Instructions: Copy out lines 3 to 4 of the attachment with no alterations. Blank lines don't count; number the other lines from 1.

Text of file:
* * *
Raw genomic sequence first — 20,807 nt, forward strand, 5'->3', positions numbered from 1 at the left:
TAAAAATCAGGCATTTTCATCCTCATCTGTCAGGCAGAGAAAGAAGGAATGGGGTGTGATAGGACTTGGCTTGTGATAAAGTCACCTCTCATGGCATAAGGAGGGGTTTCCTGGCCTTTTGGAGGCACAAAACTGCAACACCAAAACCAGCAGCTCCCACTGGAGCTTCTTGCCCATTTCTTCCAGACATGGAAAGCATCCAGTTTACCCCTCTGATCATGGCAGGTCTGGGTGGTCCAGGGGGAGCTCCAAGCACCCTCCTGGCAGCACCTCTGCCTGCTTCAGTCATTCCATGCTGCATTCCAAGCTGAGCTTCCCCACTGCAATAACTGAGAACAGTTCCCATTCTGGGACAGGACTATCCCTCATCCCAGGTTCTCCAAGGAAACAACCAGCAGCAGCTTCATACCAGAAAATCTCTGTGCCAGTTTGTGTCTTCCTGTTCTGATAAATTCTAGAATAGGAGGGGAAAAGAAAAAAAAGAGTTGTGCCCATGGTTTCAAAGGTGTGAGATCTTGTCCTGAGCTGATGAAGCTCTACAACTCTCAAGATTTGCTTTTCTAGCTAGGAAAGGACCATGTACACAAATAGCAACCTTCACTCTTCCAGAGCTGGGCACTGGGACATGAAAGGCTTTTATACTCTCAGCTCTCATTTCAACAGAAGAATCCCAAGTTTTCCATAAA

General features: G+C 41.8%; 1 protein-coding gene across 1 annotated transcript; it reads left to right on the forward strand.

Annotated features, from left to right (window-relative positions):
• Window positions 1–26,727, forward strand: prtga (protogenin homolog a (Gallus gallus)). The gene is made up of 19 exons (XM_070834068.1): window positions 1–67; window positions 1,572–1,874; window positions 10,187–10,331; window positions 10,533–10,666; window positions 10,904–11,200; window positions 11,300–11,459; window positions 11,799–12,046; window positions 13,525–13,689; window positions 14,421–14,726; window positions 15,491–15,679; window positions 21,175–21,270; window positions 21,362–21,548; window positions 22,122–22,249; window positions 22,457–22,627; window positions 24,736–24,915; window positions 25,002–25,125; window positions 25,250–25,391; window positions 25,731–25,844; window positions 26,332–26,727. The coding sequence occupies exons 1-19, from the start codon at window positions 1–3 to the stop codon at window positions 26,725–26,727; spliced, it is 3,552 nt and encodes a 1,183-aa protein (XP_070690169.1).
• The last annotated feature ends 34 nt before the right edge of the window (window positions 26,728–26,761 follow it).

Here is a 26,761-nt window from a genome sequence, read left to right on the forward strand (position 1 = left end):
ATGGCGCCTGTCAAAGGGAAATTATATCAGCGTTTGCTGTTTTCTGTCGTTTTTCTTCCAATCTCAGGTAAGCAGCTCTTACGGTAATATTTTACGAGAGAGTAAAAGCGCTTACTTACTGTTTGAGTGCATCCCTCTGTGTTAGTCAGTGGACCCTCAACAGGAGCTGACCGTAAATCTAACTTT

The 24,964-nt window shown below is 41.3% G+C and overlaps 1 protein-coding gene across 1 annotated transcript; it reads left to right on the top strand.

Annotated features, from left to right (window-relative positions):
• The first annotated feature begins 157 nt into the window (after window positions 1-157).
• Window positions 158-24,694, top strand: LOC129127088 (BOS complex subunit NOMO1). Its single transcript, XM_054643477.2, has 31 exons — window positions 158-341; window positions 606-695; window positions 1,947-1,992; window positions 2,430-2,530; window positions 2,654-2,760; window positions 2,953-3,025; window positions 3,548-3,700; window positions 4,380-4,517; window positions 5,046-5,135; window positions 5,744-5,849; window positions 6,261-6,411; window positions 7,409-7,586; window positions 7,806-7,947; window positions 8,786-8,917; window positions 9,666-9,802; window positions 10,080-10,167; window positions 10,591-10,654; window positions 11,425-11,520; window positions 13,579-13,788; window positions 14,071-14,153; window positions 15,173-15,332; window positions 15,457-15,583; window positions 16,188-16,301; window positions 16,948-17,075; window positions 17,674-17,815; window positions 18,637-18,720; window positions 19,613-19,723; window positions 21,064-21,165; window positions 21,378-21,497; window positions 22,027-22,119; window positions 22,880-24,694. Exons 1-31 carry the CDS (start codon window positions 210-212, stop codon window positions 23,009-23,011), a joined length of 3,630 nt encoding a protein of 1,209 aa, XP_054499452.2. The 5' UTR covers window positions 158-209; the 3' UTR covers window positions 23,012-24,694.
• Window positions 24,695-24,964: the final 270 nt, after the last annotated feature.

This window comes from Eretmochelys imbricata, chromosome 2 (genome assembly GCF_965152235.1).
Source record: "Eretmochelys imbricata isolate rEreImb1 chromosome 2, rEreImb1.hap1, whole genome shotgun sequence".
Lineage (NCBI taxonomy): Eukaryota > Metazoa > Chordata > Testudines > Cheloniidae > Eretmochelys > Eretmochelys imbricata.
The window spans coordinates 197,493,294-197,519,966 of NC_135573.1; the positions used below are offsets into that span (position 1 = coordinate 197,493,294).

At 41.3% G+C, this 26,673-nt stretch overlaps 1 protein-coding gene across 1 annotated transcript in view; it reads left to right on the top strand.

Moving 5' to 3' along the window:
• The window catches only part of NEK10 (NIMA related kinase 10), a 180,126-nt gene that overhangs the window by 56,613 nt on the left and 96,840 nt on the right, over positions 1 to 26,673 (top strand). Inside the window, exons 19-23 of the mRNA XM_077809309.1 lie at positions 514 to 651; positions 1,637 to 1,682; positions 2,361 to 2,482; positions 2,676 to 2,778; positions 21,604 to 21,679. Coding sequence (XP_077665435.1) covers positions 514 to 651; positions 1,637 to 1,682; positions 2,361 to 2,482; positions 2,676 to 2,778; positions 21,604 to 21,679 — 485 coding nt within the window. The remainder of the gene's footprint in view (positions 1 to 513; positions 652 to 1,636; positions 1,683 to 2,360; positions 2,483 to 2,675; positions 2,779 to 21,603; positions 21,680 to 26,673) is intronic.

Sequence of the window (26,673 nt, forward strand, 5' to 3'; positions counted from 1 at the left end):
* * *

General features: G+C 41.8%; 1 protein-coding gene across 1 annotated transcript; it reads left to right on the forward strand.

Annotated features, from left to right (window-relative positions):